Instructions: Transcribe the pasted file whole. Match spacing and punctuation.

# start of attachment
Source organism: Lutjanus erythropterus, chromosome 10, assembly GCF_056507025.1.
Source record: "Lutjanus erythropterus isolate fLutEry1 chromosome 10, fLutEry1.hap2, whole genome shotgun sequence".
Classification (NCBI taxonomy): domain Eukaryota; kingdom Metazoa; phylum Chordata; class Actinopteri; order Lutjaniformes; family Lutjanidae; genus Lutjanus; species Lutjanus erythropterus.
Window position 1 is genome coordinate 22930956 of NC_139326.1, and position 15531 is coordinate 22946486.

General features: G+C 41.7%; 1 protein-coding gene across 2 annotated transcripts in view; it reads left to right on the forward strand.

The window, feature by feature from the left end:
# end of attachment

Source organism: Lutjanus erythropterus, chromosome 10, assembly GCF_056507025.1.
Source record: "Lutjanus erythropterus isolate fLutEry1 chromosome 10, fLutEry1.hap2, whole genome shotgun sequence".
Classification (NCBI taxonomy): domain Eukaryota; kingdom Metazoa; phylum Chordata; class Actinopteri; order Lutjaniformes; family Lutjanidae; genus Lutjanus; species Lutjanus erythropterus.
Window position 1 is genome coordinate 22930956 of NC_139326.1, and position 15531 is coordinate 22946486.

General features: G+C 41.7%; 1 protein-coding gene across 2 annotated transcripts in view; it reads left to right on the forward strand.

The window, feature by feature from the left end: